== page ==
The Austin Twelve was introduced by the Austin Motor Company in 1921. It was the second of Herbert Austin's post World War I models and was in many ways a scaled-down version of his Austin Twenty, introduced in 1919. The slower than expected sales of the Twenty brought about this divergence from his intended one-model policy. The Twelve was announced at the beginning of November 1921 after Austin's company had been in receivership for six months. The number twelve refers to its fiscal horse power (12.8) rather than its bhp which was 20 and later 27. The long stroke engines encouraged by the tax regime, 72 x 102 later 72 x 114.5, had much greater low speed torque than the bhp rating suggests.


Initially available as a tourer, by 1922 three body styles were offered, these being the four-seat tourer, the two/four-seater (both at 550 GBP) and the coupé at 675 GBP.

The car enjoyed success throughout the vintage era with annual sales peaking at 14,000 in 1927.

While the mechanical specification changed little (the engine increased from 1661 cc to 1861 cc in 1926), many body styles were offered with saloons becoming more popular as the twenties drew to a close.

The car continued in the Austin catalogue and as a Taxi option until 1939. The last cars were produced for the War Department in 1940.

After the early thirties the car was referred to by the public as the Heavy Twelve to distinguish it from the other, newer, 12HP cars in the Austin catalogue Light Twelve-Four, Light Twelve-Six etc. and received some updating. The artillery style wheels were replaced by wire wheels in 1933 and coil ignition replaced the magneto in 1935. The gearbox was provided with synchromesh between its top two ratios in 1934. The factory catalogued body range was steadily updated with the last of the no longer fashionable Weymann style fabric covered cars in 1931 and no open tourers after 1934.

After the war the Austin Twelve name returned to the Austin catalogue for a couple of years until the arrival in 1947 of the Austin A40 Dorset and Devon saloons.

Today, the Austin Twelve is remembered as being virtually unburstable and is well catered for by the Vintage Austin Register in the UK and various other clubs in other parts of the world.


"The gears were easily changed, the brakes worked well, yet were smooth in application, and the steering is steady and light. Ample lock enables the car to turn in a small space. Of the springing I have no complaint; much of its efficiency is probably due to proper lubrication of the leaves. The various controls are to hand, and in addition to a horn button on the instrument board there is a large circular switch on the steering wheel so that warning can be given without having to take off a hand." from the report on the Austin Twelve Harley all-weather tourer published February 1924.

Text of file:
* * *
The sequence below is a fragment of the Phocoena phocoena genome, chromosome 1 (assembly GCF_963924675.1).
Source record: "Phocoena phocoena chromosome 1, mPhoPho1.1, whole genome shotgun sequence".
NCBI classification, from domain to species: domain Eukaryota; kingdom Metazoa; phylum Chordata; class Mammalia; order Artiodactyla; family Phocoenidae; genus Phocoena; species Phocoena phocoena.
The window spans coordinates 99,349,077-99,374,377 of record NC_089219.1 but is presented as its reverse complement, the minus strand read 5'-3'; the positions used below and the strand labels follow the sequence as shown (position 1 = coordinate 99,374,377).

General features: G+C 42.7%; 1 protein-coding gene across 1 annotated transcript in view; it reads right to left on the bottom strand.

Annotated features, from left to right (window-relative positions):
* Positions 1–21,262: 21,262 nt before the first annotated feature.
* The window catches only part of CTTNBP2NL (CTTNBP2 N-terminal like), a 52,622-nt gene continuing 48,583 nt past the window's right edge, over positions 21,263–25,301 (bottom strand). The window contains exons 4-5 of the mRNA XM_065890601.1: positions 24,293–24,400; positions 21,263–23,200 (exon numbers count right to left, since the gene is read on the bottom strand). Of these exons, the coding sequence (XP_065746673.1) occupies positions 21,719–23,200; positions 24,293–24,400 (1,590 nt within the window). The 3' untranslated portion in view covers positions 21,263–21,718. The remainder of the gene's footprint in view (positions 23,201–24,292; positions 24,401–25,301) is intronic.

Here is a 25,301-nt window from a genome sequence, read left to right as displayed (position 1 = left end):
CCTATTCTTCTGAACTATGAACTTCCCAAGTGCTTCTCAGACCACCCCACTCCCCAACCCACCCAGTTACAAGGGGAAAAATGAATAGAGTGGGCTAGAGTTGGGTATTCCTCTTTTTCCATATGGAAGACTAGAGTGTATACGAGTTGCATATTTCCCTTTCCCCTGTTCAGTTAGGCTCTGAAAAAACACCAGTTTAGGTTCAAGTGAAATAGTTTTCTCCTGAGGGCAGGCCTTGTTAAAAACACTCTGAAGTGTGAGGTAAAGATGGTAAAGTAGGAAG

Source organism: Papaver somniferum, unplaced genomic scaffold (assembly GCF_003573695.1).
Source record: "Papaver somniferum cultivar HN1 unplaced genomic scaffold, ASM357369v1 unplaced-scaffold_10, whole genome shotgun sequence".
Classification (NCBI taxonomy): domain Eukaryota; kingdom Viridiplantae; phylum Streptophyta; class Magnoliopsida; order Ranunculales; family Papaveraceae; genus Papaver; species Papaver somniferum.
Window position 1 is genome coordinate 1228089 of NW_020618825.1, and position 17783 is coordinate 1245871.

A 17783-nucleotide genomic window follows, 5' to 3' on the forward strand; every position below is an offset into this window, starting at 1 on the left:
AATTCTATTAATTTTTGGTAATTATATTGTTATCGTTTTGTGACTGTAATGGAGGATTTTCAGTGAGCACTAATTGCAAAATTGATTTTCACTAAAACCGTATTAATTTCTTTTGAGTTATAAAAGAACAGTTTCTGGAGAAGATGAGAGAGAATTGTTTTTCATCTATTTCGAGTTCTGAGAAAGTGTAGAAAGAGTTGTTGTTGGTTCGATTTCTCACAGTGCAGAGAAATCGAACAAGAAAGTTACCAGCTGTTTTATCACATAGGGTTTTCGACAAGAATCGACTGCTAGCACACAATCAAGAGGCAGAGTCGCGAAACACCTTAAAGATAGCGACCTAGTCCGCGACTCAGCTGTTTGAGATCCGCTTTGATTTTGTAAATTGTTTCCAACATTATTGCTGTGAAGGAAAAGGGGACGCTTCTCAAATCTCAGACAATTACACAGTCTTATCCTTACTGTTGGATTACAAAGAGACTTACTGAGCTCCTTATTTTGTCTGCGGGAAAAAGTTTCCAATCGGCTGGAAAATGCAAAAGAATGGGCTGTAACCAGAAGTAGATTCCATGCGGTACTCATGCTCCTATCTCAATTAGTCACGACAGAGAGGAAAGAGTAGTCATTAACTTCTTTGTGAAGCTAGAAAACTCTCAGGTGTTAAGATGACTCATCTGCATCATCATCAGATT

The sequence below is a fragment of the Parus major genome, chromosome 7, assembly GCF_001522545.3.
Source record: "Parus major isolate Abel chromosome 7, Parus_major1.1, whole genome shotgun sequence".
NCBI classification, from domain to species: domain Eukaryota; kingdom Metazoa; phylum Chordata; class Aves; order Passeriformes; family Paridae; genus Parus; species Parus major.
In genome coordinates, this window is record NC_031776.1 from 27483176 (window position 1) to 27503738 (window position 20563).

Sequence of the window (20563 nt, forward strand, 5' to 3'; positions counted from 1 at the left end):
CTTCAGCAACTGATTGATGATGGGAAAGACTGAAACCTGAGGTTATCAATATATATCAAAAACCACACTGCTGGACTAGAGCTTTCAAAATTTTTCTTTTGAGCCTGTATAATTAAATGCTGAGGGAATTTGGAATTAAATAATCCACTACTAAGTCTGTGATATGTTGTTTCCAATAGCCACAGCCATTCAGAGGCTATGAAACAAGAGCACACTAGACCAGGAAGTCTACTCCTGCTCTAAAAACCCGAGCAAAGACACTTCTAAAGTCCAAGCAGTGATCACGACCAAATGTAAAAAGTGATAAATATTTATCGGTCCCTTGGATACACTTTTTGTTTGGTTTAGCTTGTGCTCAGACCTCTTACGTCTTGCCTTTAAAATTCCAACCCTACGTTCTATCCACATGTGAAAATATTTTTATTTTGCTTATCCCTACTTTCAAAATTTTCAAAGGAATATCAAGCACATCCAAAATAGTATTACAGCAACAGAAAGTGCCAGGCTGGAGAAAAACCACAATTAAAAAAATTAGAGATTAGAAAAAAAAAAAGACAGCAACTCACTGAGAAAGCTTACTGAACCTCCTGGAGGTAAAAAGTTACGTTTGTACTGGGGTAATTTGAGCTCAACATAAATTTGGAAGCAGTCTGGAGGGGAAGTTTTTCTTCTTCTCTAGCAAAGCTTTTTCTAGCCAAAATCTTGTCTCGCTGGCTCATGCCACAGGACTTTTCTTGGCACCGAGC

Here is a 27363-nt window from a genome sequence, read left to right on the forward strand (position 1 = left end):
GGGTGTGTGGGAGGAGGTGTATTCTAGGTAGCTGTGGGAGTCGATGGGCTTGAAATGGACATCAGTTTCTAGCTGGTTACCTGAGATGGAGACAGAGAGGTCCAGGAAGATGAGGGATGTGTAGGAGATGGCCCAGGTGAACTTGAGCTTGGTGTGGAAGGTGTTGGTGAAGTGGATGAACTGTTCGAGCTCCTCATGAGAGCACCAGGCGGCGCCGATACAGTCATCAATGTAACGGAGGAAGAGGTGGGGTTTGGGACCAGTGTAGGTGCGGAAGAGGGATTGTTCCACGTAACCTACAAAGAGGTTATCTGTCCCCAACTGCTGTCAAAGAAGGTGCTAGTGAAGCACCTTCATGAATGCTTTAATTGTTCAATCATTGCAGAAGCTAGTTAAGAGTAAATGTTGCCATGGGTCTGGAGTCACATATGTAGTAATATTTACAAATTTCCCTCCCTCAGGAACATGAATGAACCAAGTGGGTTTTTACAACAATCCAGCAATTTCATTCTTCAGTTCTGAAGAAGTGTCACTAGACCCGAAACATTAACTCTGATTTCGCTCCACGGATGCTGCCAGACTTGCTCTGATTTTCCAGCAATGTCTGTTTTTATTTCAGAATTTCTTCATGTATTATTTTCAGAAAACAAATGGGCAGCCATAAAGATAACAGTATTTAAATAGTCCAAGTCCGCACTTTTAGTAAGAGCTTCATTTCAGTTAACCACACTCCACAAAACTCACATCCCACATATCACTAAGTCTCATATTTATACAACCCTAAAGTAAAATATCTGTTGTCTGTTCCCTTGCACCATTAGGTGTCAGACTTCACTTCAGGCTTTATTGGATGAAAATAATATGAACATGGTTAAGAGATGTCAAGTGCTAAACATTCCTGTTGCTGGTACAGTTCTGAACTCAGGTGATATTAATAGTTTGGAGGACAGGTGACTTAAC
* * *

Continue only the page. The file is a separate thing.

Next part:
A pedal operates shoes in enclosed drums at the rear and a centrally set hand lever applies a locomotive type of transmission brake which is anchored to the gear box. Hand adjusters are provided. Compensation is given by rubber washers. The rear wheel brakes can also be taken up by hand on the primary rod.

Four-wheel brakes

This "very marked improvement" was announced for the Motor Show October 1924. The pedal now applied all four brakes on the wheels. Application was by cable, the sets were compensated and wear could be taken up individually.
The carburettor was now given a strangler. The handbrake worked on the transmission for parking.


Steering gear is by worm and worm wheel.


Suspension is by half-elliptical springs, those at the rear are underslung. Gaiters which allow leaf lubrication by oil are fitted and such parts as shackle pins are greased by gun.

In fiction

The Twelve-Four is familiar to children in the form of Gumdrop, the title character of a series of books authored by Val Biro, who owns an example. Gumdrop is an Austin Clifton Heavy Twelve-Four of 1926.

The stories revolve around the car and his owner, initially the younger Bill McArran, but for most of the series, the more senior Mr Oldcastle (later joined by a dog, Horace). The plots often involve the search for replacement parts for Gumdrop.

Biro wrote the stories from the late 1960s to the 1980s. The main series of books, all fully illustrated in colour by Biro, ran to at least seventeen titles, with a further twelve (at least) "Gumdrop Little Books" also published in the 1980s.

Whilst Gumdrop's adventures are fictional, the car is not. Mr Biro and Gumdrop are frequent visitors to car shows and other events in Sussex and surrounding area (2008).